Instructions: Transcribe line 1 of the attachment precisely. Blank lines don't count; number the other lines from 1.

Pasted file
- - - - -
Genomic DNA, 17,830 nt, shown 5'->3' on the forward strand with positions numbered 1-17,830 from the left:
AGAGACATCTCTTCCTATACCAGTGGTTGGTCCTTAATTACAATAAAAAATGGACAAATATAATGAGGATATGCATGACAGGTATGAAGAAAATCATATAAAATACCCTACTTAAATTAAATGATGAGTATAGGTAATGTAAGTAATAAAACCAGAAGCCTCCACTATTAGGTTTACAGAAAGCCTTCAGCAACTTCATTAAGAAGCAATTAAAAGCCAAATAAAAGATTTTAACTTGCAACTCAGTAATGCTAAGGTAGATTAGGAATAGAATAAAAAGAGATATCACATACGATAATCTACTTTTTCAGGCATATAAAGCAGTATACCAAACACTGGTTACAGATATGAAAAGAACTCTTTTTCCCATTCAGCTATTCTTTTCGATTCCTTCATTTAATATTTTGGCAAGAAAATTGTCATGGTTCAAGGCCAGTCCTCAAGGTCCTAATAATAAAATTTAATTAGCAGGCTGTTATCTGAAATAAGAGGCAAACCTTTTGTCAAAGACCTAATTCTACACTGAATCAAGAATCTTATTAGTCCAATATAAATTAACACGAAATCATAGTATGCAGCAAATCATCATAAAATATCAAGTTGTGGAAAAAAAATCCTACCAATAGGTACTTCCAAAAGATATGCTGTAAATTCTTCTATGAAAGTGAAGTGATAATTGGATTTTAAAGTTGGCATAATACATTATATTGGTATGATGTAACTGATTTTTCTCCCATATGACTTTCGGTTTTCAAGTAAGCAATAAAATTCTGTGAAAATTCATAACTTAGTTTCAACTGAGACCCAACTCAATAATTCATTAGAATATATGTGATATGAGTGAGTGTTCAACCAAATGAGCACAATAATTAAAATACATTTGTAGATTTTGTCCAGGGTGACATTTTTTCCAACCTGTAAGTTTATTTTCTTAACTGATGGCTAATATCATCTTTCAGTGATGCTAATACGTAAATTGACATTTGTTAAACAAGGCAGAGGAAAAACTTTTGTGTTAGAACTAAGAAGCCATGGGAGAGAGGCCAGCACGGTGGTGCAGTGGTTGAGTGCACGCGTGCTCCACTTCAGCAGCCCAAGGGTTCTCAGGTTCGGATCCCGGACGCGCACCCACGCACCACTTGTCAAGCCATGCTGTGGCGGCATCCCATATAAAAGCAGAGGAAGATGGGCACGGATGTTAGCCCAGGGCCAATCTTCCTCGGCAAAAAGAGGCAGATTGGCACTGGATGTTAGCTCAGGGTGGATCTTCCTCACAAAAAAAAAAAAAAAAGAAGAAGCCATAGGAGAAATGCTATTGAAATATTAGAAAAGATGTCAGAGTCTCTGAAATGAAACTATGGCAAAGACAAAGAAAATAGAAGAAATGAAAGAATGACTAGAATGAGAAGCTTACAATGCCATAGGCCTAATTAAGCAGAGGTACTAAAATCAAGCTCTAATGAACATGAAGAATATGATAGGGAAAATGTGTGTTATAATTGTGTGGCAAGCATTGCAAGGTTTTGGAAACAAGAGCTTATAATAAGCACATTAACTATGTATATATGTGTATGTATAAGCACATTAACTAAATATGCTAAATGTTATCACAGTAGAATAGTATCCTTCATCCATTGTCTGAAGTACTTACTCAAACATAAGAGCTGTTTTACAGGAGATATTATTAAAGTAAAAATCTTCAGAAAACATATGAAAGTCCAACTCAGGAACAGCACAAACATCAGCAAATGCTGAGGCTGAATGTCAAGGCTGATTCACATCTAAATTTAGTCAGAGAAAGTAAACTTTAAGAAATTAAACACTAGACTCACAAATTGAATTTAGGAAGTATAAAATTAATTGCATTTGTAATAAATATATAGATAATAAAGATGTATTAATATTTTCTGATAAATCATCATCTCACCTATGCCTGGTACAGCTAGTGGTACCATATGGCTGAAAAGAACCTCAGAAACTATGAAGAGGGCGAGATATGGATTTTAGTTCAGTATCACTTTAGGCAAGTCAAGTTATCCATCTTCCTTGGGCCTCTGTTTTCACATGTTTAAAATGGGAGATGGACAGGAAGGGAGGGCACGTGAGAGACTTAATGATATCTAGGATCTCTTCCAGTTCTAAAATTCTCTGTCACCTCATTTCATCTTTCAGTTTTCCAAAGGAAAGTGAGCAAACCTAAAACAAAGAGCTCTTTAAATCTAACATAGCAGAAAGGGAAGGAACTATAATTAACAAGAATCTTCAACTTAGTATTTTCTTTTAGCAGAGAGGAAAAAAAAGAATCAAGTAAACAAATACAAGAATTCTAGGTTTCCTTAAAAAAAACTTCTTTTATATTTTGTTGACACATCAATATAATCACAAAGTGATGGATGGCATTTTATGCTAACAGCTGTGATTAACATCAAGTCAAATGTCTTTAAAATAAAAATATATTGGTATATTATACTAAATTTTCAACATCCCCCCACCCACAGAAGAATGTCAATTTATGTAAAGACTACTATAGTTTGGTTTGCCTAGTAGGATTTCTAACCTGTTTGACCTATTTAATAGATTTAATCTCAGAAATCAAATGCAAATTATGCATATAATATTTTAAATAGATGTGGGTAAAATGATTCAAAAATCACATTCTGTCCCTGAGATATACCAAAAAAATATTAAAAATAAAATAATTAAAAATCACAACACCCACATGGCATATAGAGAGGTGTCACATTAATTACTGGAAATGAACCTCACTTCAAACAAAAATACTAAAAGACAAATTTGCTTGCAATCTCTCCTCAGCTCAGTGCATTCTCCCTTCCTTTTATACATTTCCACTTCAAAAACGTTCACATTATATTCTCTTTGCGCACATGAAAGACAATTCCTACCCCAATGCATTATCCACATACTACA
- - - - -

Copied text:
Genomic DNA, 17,830 nt, shown 5'->3' on the forward strand with positions numbered 1-17,830 from the left: